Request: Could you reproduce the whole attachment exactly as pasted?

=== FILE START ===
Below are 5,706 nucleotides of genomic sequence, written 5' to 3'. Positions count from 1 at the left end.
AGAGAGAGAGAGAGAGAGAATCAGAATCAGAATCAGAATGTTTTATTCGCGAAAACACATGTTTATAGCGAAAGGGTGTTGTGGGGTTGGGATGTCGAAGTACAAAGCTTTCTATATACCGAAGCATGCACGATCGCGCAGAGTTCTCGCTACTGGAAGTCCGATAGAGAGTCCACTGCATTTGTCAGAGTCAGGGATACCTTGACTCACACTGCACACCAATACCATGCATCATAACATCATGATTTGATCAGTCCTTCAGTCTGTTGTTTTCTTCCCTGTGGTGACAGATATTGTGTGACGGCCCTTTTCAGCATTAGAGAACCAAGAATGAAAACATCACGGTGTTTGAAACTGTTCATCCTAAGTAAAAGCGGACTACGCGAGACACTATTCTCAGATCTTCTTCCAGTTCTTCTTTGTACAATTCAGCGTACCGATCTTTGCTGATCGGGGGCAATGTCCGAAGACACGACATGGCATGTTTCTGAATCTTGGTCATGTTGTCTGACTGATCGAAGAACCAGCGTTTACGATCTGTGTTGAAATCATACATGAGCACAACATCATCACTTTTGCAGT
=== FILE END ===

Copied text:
Below are 5,706 nucleotides of genomic sequence, written 5' to 3'. Positions count from 1 at the left end.
AGAGAGAGAGAGAGAGAGAATCAGAATCAGAATCAGAATGTTTTATTCGCGAAAACACATGTTTATAGCGAAAGGGTGTTGTGGGGTTGGGATGTCGAAGTACAAAGCTTTCTATATACCGAAGCATGCACGATCGCGCAGAGTTCTCGCTACTGGAAGTCCGATAGAGAGTCCACTGCATTTGTCAGAGTCAGGGATACCTTGACTCACACTGCACACCAATACCATGCATCATAACATCATGATTTGATCAGTCCTTCAGTCTGTTGTTTTCTTCCCTGTGGTGACAGATATTGTGTGACGGCCCTTTTCAGCATTAGAGAACCAAGAATGAAAACATCACGGTGTTTGAAACTGTTCATCCTAAGTAAAAGCGGACTACGCGAGACACTATTCTCAGATCTTCTTCCAGTTCTTCTTTGTACAATTCAGCGTACCGATCTTTGCTGATCGGGGGCAATGTCCGAAGACACGACATGGCATGTTTCTGAATCTTGGTCATGTTGTCTGACTGATCGAAGAACCAGCGTTTACGATCTGTGTTGAAATCATACATGAGCACAACATCATCACTTTTGCAGT